Also, Hogan-Pancost is back under discussion again despite lessons learned during 2013 in Boulder County, and fresh examples of the dangers of water in 2017 from Houston, south Florida, and Puerto Rico. I feel awful for the poor Hogan-Pancost neighbors who have had to attend hearing after hearing every time there’s a new proposal, giving the same common-sense warnings, and I hope Council will have the sense to put this thing down for good.
For certain long-term locals, myself included to a certain extent, the nibbling away at the old paradigm has been a shock to the system, and I believe some of the newer folks in town don’t understand the internalized passion among people who actually fought some of the old battles. In local discourse, it seems like “slow growth” is getting demonized while “growth is good” has become slightly dominant – though the 2017 election results might show if that’s accurate. The old Biblical word “begat” comes to mind. Perhaps PLAN-Boulder begat Open Boulder, due to its long period of dominance. I’d guess the formation of Better Boulder begat Livable Boulder and Ballot Questions 300 and 301. The One Boulder coalition of 2015 probably begat Together4Boulder of 2017.
And I’d suggest that the public entry of Dan Caruso of the Zayo Group into this election cycle, by forming Engage Boulder, begat some of the money being donated to T4B to counter the expectation of Caruso’s riches putting a big thumb on the scale of campaign finance. As of Oct. 12, the T4B/PLAN “side” was indeed out-funding the Engage/Better/Open Boulder side for the Council race, but Caruso and his wife had just put $4,000 into defeating the muni (we don’t have campaign finance limits for issue campaigns), and of course it’s premature to declare the Council fundraising battle over with a month to go in the cycle.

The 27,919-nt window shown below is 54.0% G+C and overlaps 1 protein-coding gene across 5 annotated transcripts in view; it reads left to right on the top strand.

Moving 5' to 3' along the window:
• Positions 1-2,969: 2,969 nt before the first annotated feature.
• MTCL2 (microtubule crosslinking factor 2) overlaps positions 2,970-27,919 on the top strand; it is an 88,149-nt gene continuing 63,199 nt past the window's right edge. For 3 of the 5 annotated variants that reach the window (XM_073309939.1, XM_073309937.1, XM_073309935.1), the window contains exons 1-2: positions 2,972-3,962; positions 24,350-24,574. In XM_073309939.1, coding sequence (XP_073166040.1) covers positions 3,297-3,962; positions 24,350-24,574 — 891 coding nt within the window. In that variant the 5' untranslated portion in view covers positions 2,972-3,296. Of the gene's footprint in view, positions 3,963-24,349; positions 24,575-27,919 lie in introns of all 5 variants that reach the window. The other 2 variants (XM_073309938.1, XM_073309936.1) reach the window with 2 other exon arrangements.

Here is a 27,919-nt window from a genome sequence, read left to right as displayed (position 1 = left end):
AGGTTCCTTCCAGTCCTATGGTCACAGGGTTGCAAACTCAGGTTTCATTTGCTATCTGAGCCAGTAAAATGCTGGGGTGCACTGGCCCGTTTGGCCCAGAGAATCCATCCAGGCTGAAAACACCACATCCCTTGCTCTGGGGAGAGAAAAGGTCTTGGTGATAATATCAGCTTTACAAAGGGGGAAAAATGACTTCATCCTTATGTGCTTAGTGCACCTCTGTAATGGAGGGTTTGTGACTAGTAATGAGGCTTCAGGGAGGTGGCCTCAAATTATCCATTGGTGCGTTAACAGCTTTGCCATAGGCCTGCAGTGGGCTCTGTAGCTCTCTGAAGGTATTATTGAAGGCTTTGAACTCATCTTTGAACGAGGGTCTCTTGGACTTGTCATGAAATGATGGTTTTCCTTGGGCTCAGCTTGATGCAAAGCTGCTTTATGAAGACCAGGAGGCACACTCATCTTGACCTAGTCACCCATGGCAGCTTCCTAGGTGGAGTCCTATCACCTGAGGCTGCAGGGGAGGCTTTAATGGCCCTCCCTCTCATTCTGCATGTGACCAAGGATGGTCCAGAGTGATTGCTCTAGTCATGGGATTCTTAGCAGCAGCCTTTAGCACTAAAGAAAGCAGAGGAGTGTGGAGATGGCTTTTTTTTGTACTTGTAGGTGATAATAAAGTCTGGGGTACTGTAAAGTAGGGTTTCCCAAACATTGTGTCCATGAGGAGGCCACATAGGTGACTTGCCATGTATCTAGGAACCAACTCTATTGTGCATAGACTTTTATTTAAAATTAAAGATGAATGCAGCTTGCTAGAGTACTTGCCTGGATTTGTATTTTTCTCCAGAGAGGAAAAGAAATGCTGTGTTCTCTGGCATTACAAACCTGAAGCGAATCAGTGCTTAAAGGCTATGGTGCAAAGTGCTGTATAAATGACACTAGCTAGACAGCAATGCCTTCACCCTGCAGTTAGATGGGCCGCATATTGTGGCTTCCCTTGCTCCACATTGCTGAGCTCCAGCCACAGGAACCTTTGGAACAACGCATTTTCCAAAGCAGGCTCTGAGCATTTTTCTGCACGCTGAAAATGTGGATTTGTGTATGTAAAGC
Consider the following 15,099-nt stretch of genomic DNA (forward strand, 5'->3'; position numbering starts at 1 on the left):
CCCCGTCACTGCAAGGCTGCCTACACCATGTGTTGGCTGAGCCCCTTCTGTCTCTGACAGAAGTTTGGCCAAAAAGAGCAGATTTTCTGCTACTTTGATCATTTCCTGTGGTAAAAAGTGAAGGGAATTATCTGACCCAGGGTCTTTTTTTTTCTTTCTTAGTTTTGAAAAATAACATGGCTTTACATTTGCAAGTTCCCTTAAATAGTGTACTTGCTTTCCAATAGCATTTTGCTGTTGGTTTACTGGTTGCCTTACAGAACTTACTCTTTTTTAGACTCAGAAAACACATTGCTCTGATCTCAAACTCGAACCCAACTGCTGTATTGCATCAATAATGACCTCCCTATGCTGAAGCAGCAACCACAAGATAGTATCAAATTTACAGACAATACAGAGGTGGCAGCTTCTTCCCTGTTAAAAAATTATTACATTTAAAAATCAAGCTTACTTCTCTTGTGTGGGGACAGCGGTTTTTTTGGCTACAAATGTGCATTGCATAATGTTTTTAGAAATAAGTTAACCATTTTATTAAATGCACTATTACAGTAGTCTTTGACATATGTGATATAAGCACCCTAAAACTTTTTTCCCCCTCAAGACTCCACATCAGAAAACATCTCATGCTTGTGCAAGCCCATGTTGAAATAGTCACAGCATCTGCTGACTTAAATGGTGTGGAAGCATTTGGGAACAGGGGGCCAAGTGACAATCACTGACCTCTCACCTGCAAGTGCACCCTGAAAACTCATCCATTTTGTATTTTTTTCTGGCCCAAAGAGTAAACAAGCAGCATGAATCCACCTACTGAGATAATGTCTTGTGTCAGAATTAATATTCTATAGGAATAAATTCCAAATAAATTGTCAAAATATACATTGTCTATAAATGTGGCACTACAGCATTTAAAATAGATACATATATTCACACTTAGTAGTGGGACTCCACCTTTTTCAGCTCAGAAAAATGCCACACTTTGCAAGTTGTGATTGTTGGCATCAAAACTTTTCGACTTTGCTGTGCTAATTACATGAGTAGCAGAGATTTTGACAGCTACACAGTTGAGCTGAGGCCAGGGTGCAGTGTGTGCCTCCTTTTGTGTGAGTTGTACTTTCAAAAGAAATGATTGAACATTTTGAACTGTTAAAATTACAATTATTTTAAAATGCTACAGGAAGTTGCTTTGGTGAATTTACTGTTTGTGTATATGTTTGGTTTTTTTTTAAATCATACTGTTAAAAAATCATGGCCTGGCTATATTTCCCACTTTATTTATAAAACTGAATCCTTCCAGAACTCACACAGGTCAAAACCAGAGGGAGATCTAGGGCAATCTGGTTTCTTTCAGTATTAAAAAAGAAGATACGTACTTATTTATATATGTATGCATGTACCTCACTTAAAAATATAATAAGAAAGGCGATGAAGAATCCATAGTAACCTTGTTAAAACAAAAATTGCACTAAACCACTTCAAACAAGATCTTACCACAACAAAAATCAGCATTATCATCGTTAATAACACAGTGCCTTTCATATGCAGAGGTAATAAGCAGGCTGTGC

WHAT PRICE GROWTH?
I will say for anyone who cares to believe that I’m a slow-growther, not a no-growther. Since I’ve lived in Boulder, it has never actually been a no-growth community despite perceptions. Last decade, I covered or witnessed the development of the entire new Twenty Ninth Street retail district and its new on-site housing, along with One Boulder Plaza, the Holiday Neighborhood, Cox Corner, Steelyards, St. Julien Hotel, the retail center across 28th from Twenty Ninth, Uptown Broadway, Wolf Law and new buildings on CU’s East Campus, residential “pops and scrapes,” and more. Perhaps not everyone remembers, but the concept that density would be part of the future for areas near 30th and Pearl and to the east was in the news last decade as part of the Transit Village Area Plan (TVAP) process. I support having the new Google campus near there, which will be a new spectacular addition to the city, and must say that Google itself is not a new addition to Boulder since I worked across 26th from it last decade, and it then took over the old Colorado Daily building.
There is no doubt in my mind that Boulder needs some amount of housing, and some of the development in the TVAP area will help with housing supply. However, I tend to differ with certain local opinions on the benefit of building as much as we can.
First, it just won’t create affordability by itself. Supply and demand is not some magic “X” on a chart that always produces optimal price results – since when in practice it’s at times “supply and demand plus a license to print money,” the 2-dimensional model is no longer accurate or useful. When national-level investment firms can buy local apartment complexes for $3-400,000 per unit, there is simply no way investors looking for ROI will allow large amounts of attainable rental rates. I feel really bad for the young people and low-middle income earners who can’t afford to live here, but do the investment firms? As it stands today, public-sector regulation or ownership remains the most significant factor in local affordable housing, and the slow-growth